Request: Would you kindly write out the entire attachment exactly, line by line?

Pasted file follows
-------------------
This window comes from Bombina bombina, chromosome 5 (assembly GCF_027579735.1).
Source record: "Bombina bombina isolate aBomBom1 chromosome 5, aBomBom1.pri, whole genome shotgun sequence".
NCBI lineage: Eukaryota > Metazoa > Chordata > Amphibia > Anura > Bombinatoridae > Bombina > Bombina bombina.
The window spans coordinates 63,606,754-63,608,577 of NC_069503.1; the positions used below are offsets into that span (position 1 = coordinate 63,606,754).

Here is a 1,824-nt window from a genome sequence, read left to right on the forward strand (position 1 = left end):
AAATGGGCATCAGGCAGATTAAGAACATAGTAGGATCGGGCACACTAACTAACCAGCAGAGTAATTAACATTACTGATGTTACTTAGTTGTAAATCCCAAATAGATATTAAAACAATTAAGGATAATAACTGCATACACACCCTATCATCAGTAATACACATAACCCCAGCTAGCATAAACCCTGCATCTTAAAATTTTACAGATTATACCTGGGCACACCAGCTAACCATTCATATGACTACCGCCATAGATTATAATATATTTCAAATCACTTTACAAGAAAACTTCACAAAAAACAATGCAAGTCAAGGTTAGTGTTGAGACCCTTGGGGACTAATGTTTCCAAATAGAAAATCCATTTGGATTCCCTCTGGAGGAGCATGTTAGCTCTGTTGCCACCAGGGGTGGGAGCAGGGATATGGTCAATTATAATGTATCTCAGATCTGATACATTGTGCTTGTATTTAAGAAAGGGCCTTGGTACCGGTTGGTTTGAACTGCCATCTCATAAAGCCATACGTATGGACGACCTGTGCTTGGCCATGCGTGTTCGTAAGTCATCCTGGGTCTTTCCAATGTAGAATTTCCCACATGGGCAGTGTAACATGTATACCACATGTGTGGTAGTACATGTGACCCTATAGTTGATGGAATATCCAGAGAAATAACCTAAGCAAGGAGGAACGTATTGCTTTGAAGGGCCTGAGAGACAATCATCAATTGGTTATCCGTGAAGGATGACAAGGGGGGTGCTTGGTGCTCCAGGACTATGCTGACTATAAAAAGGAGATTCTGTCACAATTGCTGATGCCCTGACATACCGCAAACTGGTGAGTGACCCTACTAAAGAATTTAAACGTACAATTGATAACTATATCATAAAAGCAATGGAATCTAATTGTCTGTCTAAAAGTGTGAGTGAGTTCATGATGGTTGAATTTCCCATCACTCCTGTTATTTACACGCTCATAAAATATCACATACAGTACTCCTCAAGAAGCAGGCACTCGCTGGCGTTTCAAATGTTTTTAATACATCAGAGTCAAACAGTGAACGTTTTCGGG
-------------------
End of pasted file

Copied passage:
This window comes from Bombina bombina, chromosome 5 (assembly GCF_027579735.1).
Source record: "Bombina bombina isolate aBomBom1 chromosome 5, aBomBom1.pri, whole genome shotgun sequence".
NCBI lineage: Eukaryota > Metazoa > Chordata > Amphibia > Anura > Bombinatoridae > Bombina > Bombina bombina.
The window spans coordinates 63,606,754-63,608,577 of NC_069503.1; the positions used below are offsets into that span (position 1 = coordinate 63,606,754).

Here is a 1,824-nt window from a genome sequence, read left to right on the forward strand (position 1 = left end):
AAATGGGCATCAGGCAGATTAAGAACATAGTAGGATCGGGCACACTAACTAACCAGCAGAGTAATTAACATTACTGATGTTACTTAGTTGTAAATCCCAAATAGATATTAAAACAATTAAGGATAATAACTGCATACACACCCTATCATCAGTAATACACATAACCCCAGCTAGCATAAACCCTGCATCTTAAAATTTTACAGATTATACCTGGGCACACCAGCTAACCATTCATATGACTACCGCCATAGATTATAATATATTTCAAATCACTTTACAAGAAAACTTCACAAAAAACAATGCAAGTCAAGGTTAGTGTTGAGACCCTTGGGGACTAATGTTTCCAAATAGAAAATCCATTTGGATTCCCTCTGGAGGAGCATGTTAGCTCTGTTGCCACCAGGGGTGGGAGCAGGGATATGGTCAATTATAATGTATCTCAGATCTGATACATTGTGCTTGTATTTAAGAAAGGGCCTTGGTACCGGTTGGTTTGAACTGCCATCTCATAAAGCCATACGTATGGACGACCTGTGCTTGGCCATGCGTGTTCGTAAGTCATCCTGGGTCTTTCCAATGTAGAATTTCCCACATGGGCAGTGTAACATGTATACCACATGTGTGGTAGTACATGTGACCCTATAGTTGATGGAATATCCAGAGAAATAACCTAAGCAAGGAGGAACGTATTGCTTTGAAGGGCCTGAGAGACAATCATCAATTGGTTATCCGTGAAGGATGACAAGGGGGGTGCTTGGTGCTCCAGGACTATGCTGACTATAAAAAGGAGATTCTGTCACAATTGCTGATGCCCTGACATACCGCAAACTGGTGAGTGACCCTACTAAAGAATTTAAACGTACAATTGATAACTATATCATAAAAGCAATGGAATCTAATTGTCTGTCTAAAAGTGTGAGTGAGTTCATGATGGTTGAATTTCCCATCACTCCTGTTATTTACACGCTCATAAAATATCACATACAGTACTCCTCAAGAAGCAGGCACTCGCTGGCGTTTCAAATGTTTTTAATACATCAGAGTCAAACAGTGAACGTTTTCGGG